It is the children who John mostly focuses on as he tells his story for the first time and openly criticises the sect. He feels it is high time that society takes its responsibility for the sake of the children. During the first 22 years of his life, John saw for himself how the sect cracks down hard on those who have ”impure” thoughts, or in any other way challenge and question the system. The one thing that all sects have in common is that they live behind closed doors and are manipulative. The members consider themselves to be privy to the ultimate truth. The leadership style is authoritarian and a great distinction is made between good members and evil members.
“Yet they still have permission to run their own school. I can’t understand that at all.”
John has never forgotten an excursion in primary school. The class visited a 4H farm where they were allowed to mingle with sheep, hens and rabbits. John was in high spirits and ran around with the other children. The teacher had a packet of custard cream biscuits with her that she offered to the pupils. They sat under a large leafy tree. His classmates sat in happy anticipation of the biscuit feast. John felt only anxiety. What would happen if he accepted a biscuit and ate it in front of his classmates? How would God punish him? He wrestled with his thoughts and felt how the happy moment just evaporated in front of his eyes. The niggling concern and guilt feelings took over. John recalls the event as though it had just happened. How a single custard cream destroyed a whole day. He took a biscuit in the end, he could not resist, but the anxiety remained. When John delves into his past he finds the kind of school memories that most people carry with them. Hilarity, camaraderie and joy coupled with sorrow, alienation and spitefulness. But his strongest memory is of the spirit of community and the group dynamic in the classroom. The different experiences and views of his classmates made it possible to compare the Plymouth Brethren’s way of life with that outside.
When John left he was declared a leper. He is as good as dead in the eyes of the brethren and his family. He no longer exists and has been removed from all the photo albums. Just before he left he thought to himself:
“I’d rather risk ruining my own life than staying, settling down with a wife and children and destroying an entire family.”
John has never once regretted his choice and he has not lost his Christian faith. It has actually kept him going.
“I feel closer to my faith. It feels more genuine. Not the false doctrine of worshiping our exalted ruler Bruce D Hales as a modern day St. Paul.”
When growing up, John was fascinated by trains and railcars. When he got the chance he took his camera with him and photographed goods and passenger trains but he knew that the job of an engine driver was beyond the scope of the Plymouth Brethren. Shortly after leaving, he was sitting in front of his computer one evening and caught sight of an ad for an engine driver training course. On a whim he sent in an application. He gained admission to the course and left the sheet metal business. A boyhood dream had been fulfilled.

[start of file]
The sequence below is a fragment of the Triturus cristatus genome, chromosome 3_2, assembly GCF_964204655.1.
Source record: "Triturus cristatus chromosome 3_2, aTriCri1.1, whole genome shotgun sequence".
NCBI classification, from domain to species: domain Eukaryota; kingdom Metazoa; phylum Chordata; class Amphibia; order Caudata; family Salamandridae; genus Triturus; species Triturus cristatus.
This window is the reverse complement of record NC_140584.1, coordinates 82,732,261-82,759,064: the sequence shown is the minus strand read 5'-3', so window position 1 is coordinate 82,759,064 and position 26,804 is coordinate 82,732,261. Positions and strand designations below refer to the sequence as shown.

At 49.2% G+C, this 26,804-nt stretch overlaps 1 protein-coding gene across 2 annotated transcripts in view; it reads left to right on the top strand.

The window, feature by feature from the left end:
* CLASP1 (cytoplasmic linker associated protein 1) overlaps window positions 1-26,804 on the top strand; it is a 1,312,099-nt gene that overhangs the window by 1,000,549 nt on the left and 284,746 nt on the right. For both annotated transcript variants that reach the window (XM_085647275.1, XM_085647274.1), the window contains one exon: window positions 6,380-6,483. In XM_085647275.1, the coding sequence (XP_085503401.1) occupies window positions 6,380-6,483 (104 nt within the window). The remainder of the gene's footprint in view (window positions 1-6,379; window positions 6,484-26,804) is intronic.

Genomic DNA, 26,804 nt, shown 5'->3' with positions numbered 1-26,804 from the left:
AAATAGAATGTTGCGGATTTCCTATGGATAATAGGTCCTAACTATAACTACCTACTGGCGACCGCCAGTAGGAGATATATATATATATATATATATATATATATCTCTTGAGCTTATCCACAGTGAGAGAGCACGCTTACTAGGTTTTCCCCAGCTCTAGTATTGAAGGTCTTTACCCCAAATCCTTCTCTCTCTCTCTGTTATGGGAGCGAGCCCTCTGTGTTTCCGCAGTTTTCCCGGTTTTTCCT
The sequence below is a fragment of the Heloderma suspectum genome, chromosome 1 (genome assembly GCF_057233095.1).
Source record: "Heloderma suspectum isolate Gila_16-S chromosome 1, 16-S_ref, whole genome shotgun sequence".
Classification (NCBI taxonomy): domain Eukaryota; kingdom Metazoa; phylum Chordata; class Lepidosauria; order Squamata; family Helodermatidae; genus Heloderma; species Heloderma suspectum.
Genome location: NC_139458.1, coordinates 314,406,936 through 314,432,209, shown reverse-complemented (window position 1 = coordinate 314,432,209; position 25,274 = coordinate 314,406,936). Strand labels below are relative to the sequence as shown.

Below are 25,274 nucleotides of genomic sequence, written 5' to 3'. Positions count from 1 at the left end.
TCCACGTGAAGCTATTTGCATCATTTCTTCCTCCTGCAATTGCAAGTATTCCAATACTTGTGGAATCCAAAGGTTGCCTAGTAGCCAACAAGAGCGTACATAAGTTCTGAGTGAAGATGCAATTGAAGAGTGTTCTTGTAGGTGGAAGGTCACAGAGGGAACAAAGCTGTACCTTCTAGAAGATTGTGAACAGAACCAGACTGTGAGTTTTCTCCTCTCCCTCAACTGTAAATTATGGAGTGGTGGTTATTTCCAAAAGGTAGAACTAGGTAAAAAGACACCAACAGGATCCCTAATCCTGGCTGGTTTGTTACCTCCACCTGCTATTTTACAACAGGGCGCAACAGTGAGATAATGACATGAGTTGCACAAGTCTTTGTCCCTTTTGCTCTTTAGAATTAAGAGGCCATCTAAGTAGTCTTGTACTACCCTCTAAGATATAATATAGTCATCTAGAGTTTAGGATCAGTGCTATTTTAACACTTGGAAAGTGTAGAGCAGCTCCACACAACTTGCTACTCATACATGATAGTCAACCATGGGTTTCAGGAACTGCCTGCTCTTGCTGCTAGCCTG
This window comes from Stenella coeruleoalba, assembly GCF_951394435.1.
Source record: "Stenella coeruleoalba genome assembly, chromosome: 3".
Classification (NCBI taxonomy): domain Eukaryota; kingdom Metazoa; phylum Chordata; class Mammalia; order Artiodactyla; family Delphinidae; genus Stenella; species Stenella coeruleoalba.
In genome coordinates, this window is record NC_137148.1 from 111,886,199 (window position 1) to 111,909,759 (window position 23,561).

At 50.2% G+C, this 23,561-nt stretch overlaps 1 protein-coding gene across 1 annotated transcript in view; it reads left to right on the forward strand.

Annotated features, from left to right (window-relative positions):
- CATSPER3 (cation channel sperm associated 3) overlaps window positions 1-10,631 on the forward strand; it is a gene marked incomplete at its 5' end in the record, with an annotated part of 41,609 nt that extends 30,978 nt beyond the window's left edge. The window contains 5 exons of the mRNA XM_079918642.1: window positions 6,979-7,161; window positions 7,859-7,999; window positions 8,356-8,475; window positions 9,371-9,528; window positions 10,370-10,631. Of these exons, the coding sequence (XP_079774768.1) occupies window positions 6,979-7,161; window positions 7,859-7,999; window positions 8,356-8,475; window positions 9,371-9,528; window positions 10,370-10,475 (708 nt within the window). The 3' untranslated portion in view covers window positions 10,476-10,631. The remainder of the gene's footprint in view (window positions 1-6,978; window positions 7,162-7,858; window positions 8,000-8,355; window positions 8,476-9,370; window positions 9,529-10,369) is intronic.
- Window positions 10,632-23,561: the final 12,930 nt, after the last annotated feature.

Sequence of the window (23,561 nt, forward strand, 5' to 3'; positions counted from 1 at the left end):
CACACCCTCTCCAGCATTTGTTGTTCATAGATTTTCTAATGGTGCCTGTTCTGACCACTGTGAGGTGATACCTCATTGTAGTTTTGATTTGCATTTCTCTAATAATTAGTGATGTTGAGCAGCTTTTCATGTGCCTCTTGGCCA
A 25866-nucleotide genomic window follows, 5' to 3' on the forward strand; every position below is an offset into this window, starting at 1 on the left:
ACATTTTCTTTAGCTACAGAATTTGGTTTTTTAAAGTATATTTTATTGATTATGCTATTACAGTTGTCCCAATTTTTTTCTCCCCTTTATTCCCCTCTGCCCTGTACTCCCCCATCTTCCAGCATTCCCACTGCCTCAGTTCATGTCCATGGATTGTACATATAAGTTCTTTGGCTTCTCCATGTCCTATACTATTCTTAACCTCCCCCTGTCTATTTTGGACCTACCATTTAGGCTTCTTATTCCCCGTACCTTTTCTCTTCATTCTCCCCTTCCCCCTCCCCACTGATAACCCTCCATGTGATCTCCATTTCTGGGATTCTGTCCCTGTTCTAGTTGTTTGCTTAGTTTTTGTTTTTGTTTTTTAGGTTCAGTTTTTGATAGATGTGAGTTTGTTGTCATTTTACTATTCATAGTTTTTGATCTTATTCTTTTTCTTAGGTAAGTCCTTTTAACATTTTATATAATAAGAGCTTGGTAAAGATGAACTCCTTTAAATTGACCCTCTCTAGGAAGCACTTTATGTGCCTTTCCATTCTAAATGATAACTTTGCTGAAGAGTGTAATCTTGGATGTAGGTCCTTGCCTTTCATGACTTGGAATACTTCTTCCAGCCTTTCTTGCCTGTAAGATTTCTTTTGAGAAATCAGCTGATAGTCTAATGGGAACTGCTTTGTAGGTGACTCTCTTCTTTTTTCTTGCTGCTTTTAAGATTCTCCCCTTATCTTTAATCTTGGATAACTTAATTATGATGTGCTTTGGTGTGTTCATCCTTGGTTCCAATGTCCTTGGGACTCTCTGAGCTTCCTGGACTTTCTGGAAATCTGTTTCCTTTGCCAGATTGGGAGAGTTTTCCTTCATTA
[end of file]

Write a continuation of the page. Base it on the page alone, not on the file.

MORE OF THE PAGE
John had found a way out through a door that is now firmly closed. The children are isolated in the sect’s own school.
“School should be a sanctuary for all children. Labora School is definitely not.”
John tried to overcome his anxieties by taking to the bottle, but failed. Something that gladdens him no end. He has so many plans to put into practice. He has already ticked off a few with plenty left in a life that he finally has control over.
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The school was inspected by May 2014 Photo: Anders Andersson.
(The picture is from 2007.)
THE SCHOOL IS ALLOWED TO ISOLATE CHILDREN
Critics say the Labora School is tax-funded brainwashing where Plymouth Brethren children are isolated from the rest of society. The school has been reprimanded by the Swedish Schools Inspectorate on several occasions.
The Plymouth Brethren opened Labora School in Långaryd in the Småland province in 2007. It was financed by some other private schools using tax money. The school is open for everybody but the local authority has no record of children outside the sect having attended. The school management claim that the curriculum is the same as in other schools. Jakob Widström, union representative, Swedish National Union of Teachers:
“I see the school as tax-funded brainwashing. Laws passed by Swedish Parliament do not apply to these students, things like equal worth and the chance to leave as in other schools. I have never come across a school that is so isolated from the rest of society.”
He is backed up by former head, Kjell Blomster, who has had a dispute with the school committee. He claims that the school exists solely to prevent the children from meeting other children outside the sect:
“By allowing the school to operate, the government is playing a major part in the sect culture being handed down to yet another generation.”
Children are sent to the school from different parts of the country (see the map). Former head Kjell Blomster:
“It’s absurd to transport children in this way.”
For two years at least, extensive distance tuition took place, something that the Swedish Schools Inspectorate severely criticised.
The Inspectorate pointed to the lack of impartiality and universalism, and found that the school did not apply the principle of equal treatment with parents having too much influence over the teaching.
Former teachers say that any literature read by the students must be approved by the parents. Vilhelm Moberg, Jonas Gardell and Pär Lagerkvist are examples of non-approved Swedish authors.
“Teachers tell me they have to put on a theatrical performance when the Inspectorate pay a visit. The Head tells the teachers what to say. If they don’t then they run the risk of dismissal,” says Jakob Widström.
The task of the School Inspectorate is to ensure that schools comply with the Education Act and syllabus. As Labora School is undergoing inspection, Ulrika Palm, sub-divisional head at the Swedish Agency for Education, declines to make a statement, but says: “We have no jurisdiction over how children have it at home.”